"Kholstomer" (Russian: Холстомер, IPA: [xəlstɐˈmʲer], lit. "Strider") is one of the most striking stories in Russian literature. It was started by Leo Tolstoy in 1863 and left unfinished until 1886, when it was reworked and published as "Kholstomer: The Story of a Horse". Georgi Tovstonogov staged it in his theatre in 1975. The horse was played by Evgeny Lebedev. This story prominently features the technique of defamiliarization by adopting the perspective of a horse to expose some of the irrationalities of human conventions.
Strider's altruistic life is recounted parallel to that of his selfish and useless owner. At the end of the story Strider dies but his corpse gives birth to a new life - that of wolf cubs:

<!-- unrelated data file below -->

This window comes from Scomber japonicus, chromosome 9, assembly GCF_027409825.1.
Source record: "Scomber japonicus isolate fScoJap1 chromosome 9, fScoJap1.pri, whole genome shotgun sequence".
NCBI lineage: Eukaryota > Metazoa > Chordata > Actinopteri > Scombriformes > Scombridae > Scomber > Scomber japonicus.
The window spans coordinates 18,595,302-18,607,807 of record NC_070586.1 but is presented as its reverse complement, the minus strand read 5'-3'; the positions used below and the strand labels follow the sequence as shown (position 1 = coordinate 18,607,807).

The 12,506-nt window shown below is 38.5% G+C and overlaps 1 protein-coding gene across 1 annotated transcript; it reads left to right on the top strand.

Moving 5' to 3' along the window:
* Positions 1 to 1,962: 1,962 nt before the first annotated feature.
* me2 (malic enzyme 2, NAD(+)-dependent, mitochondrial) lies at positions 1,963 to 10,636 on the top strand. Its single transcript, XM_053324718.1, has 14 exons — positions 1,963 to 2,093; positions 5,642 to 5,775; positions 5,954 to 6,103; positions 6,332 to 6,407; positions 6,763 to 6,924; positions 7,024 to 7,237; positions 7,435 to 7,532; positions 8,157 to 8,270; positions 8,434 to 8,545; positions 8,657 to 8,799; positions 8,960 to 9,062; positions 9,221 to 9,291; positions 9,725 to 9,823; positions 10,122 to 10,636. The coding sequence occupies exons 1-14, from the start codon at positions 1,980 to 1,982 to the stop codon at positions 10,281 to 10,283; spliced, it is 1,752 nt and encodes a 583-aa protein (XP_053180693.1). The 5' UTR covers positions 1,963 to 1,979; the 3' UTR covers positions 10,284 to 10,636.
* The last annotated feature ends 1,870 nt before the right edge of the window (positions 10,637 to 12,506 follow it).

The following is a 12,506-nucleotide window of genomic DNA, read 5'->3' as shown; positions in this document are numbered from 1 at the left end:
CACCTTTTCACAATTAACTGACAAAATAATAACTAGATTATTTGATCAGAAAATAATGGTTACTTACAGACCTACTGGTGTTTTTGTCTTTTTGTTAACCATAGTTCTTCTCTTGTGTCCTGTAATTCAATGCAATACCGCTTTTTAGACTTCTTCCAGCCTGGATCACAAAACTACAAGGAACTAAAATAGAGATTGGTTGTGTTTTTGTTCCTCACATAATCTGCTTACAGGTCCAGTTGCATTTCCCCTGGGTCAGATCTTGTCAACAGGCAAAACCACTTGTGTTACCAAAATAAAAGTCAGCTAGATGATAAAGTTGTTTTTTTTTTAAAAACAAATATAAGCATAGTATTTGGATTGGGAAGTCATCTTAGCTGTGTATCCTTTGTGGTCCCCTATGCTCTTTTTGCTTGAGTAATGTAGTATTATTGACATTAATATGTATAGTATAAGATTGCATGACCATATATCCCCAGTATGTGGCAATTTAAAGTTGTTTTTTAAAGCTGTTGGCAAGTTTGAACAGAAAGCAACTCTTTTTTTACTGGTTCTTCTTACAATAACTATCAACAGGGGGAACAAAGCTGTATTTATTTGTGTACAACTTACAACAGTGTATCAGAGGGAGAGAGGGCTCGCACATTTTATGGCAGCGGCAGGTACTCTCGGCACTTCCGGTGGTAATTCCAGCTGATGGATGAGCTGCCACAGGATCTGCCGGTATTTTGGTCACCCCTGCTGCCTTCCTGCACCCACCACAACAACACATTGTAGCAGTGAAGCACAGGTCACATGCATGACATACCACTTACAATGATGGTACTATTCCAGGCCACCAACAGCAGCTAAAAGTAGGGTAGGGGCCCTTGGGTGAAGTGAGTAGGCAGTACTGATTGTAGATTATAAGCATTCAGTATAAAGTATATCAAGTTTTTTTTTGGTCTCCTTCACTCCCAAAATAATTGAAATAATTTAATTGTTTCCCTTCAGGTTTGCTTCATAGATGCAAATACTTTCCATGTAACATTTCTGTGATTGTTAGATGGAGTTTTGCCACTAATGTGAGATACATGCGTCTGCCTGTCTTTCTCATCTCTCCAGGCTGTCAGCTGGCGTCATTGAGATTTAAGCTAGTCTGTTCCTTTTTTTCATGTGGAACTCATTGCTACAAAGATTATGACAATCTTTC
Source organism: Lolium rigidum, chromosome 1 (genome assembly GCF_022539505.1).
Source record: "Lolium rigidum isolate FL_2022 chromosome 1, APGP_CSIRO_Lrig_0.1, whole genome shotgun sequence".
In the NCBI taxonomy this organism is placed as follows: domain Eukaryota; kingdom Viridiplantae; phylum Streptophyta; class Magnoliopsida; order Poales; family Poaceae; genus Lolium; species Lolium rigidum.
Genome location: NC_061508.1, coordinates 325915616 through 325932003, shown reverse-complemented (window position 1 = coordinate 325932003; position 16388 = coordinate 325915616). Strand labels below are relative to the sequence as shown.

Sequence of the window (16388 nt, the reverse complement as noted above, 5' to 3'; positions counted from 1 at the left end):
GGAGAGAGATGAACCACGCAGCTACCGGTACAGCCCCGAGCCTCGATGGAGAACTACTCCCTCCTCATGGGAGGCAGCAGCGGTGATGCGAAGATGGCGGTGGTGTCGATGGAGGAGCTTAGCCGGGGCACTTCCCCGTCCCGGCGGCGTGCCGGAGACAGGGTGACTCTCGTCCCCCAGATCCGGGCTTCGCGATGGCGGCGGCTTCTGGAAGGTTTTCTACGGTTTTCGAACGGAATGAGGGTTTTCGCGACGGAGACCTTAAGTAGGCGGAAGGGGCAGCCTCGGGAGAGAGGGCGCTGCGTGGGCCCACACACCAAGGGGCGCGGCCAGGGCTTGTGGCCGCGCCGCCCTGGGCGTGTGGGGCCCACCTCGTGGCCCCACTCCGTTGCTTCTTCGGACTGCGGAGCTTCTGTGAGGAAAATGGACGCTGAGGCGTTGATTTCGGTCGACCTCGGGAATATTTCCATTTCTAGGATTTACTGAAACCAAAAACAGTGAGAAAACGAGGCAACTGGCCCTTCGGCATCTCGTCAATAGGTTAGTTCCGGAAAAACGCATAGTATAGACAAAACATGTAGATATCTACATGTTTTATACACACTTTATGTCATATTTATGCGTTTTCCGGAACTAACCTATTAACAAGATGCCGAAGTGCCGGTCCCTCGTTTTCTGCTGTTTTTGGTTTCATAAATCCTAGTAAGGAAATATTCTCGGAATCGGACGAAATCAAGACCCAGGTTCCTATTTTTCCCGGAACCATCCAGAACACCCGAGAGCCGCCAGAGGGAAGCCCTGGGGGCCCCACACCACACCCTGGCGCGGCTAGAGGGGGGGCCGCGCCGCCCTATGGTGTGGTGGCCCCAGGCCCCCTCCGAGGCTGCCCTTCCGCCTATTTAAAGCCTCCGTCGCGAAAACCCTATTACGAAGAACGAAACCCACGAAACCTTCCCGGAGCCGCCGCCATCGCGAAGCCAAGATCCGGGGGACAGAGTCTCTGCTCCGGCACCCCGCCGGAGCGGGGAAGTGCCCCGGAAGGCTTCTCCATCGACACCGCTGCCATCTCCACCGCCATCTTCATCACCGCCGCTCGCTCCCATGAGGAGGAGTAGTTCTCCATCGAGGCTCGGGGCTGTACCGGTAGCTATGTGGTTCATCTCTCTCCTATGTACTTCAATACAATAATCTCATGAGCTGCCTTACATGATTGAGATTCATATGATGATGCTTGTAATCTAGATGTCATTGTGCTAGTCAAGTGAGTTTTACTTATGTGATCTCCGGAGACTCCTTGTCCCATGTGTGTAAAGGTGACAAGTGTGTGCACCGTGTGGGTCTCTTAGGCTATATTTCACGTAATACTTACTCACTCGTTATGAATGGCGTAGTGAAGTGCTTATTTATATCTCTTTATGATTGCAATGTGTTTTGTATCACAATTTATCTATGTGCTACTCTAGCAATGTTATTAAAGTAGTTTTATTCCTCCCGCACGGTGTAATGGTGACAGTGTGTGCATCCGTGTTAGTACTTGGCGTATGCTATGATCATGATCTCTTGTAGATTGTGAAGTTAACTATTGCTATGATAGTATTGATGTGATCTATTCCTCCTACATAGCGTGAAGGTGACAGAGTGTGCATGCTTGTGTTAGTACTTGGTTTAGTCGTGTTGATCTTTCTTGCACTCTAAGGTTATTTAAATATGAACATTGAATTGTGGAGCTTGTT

At dawn, in a ravine of the old forest, down in an overgrown glade, big-headed wolf cubs were howling joyfully. A lean old wolf who was shedding her coat, dragging her full belly with its hanging dugs along the ground, came out of the bushes and sat down in front of the cubs. The cubs came and stood round her in a semi-circle. She went up to the smallest, and bending her knee and holding her muzzle down, made some convulsive movements, and opening her large sharp-toothed jaws disgorged a large piece of horseflesh. The little one, growling as if in anger, pulled the horseflesh under him and began to gorge. In the same way the mother wolf coughed up a piece for the second, the third, and all five of them, and then lay down in front of them to rest.
- Shklovskij, Viktor (1998). "Art as Technique.". In Julie Rivkin and Michael Ryan. Literary Theory: An Anthology. Malden: Blackwell Publishing Ltd.
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